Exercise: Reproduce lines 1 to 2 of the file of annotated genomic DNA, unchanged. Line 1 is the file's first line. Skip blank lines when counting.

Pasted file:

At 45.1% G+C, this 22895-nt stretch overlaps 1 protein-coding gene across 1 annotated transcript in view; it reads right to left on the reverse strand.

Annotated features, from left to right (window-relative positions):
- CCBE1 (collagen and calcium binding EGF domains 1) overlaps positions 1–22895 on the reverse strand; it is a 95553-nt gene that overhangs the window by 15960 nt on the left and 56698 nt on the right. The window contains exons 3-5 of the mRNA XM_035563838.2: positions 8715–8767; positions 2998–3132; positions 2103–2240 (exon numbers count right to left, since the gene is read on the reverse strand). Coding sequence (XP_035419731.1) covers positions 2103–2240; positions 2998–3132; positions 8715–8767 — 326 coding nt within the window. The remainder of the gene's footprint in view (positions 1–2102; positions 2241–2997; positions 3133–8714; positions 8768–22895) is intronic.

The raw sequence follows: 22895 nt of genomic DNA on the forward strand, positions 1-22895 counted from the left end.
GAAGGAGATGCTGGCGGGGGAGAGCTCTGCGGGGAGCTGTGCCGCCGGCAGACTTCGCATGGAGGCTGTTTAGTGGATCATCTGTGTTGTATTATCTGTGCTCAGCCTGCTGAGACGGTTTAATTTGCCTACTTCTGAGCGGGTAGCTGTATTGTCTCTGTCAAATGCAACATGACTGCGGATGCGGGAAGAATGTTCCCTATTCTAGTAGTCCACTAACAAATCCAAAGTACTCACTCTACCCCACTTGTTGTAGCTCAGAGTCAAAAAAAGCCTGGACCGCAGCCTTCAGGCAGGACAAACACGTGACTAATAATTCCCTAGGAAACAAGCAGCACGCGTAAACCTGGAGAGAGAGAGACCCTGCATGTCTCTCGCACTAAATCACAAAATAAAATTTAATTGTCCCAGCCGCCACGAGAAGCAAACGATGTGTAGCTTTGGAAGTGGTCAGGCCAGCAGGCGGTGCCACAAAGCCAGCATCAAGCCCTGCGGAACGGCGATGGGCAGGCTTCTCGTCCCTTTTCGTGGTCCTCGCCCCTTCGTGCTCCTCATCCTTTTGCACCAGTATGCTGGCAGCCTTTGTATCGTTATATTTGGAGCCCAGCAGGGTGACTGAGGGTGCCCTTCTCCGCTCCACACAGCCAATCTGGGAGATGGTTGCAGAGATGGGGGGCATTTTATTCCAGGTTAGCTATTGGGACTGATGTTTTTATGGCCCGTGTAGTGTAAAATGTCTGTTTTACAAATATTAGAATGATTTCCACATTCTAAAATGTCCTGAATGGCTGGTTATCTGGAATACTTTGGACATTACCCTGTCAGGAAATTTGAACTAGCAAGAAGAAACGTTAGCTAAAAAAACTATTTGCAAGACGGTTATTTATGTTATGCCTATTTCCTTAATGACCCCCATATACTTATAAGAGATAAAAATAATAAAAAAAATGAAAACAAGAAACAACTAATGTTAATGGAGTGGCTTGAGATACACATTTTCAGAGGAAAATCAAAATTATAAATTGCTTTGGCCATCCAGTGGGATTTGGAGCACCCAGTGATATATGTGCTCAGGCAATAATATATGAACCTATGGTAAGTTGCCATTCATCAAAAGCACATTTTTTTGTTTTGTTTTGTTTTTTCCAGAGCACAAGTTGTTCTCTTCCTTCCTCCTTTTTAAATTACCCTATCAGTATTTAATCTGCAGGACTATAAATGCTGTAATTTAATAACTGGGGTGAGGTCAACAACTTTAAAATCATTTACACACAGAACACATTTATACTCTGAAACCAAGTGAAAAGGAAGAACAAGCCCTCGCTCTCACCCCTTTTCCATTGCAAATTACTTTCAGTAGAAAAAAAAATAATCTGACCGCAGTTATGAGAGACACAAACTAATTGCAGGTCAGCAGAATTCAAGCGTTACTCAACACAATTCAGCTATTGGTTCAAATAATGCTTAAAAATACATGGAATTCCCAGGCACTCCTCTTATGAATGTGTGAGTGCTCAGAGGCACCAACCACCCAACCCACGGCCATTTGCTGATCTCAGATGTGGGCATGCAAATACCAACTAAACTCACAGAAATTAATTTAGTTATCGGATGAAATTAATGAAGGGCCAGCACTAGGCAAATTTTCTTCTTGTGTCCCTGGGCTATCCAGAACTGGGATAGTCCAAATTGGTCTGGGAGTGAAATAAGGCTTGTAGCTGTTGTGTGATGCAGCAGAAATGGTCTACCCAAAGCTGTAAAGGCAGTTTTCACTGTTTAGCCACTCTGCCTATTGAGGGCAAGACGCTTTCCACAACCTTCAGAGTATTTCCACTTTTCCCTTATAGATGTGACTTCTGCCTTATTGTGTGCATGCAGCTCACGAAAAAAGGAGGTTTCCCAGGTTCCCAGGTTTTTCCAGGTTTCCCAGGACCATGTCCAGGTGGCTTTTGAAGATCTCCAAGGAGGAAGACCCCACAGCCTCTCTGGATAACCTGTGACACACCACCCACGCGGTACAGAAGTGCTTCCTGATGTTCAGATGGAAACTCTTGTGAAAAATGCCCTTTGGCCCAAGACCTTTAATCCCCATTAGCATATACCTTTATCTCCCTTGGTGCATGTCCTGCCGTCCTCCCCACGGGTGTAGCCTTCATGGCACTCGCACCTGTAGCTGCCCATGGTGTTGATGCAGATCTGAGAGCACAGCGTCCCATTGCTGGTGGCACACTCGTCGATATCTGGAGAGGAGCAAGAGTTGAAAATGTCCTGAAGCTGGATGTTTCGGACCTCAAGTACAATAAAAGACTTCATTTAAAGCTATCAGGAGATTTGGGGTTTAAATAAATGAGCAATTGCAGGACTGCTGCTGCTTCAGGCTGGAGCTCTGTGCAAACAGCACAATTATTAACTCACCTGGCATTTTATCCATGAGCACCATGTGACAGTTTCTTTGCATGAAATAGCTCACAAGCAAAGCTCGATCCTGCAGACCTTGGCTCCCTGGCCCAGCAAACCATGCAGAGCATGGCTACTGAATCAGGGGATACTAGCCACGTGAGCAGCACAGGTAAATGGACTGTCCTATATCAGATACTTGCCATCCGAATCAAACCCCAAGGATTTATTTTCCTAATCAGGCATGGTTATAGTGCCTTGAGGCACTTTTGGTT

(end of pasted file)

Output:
At 45.1% G+C, this 22895-nt stretch overlaps 1 protein-coding gene across 1 annotated transcript in view; it reads right to left on the reverse strand.

Annotated features, from left to right (window-relative positions):